A team of Scottish-based experts from the University of Glasgow have received funding of more than £300,000 from the UK Government towards a heritage project to preserve archaeological sites up to 10,000 years old in the Kurdistan region of Iraq.
UK ministers have announced the funding from the Cultural Protection Fund which supports the conservation of international cultural heritage sites which are threatened by conflict throughout the Middle East and North Africa.
The Glasgow team will utilise satellite and aerial technology to document and monitor the damage in Garmian region, before providing a recommendation on how the site should be best preserved. In addition, the team will provide training for local archaeologists and work with teachers in the area to highlight cultural heritage as part of classroom education.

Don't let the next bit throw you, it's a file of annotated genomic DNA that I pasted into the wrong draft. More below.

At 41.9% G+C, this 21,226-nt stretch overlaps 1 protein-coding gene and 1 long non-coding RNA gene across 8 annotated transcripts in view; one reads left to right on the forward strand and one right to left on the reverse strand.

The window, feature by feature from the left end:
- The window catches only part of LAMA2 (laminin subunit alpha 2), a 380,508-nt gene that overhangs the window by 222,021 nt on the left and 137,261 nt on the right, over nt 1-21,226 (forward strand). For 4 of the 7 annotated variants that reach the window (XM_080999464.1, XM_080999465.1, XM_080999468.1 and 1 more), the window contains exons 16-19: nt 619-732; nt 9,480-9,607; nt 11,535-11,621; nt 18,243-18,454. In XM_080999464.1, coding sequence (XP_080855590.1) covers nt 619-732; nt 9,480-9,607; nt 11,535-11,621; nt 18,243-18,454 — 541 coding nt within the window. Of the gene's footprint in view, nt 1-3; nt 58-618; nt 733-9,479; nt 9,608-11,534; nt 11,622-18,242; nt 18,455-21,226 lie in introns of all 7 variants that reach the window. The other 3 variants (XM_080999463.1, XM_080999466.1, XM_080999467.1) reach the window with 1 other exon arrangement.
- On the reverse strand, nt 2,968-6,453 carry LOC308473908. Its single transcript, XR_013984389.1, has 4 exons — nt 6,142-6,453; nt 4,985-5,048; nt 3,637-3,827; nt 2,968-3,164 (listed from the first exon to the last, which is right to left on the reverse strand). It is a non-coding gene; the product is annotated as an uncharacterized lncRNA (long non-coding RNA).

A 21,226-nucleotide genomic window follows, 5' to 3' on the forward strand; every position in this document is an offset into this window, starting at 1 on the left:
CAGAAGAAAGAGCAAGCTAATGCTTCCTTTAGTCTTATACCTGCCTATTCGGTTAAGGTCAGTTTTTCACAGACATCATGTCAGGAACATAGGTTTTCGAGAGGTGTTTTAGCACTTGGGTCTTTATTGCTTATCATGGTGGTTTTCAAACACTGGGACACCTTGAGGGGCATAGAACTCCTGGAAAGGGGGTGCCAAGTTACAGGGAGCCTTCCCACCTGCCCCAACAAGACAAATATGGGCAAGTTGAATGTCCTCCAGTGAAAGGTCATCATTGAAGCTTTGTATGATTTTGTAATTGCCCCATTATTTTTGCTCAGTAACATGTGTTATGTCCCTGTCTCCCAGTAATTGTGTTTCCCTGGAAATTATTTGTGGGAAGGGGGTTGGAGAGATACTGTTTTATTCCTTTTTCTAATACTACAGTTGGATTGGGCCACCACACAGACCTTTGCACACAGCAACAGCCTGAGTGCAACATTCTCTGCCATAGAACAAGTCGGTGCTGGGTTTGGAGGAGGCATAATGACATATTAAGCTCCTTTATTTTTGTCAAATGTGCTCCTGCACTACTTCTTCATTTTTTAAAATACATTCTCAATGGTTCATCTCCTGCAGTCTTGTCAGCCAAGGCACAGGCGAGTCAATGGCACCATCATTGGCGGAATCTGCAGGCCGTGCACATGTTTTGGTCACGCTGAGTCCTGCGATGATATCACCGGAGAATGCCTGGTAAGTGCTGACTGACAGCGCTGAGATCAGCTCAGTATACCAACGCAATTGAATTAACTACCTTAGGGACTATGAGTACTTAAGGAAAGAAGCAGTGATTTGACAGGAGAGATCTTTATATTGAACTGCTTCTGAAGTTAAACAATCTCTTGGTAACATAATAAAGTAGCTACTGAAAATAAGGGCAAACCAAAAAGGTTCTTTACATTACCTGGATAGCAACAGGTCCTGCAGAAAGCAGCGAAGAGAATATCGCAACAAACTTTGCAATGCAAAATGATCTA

The Garmian region suffered damage during the Iran-Iraq war and under Saddam Hussein's regime in the 1990s, but still contains key artefacts from ancient Mesopotamia's civilisations, .
UK Heritage Minister Michael Ellis commented at the announcement of the funding: "These sites tell the story of human history and show how our early ancestors first farmed and cultivated food. Their protection is therefore not only important to Kurdistan, but to all of humankind.
Source: Glasgow Live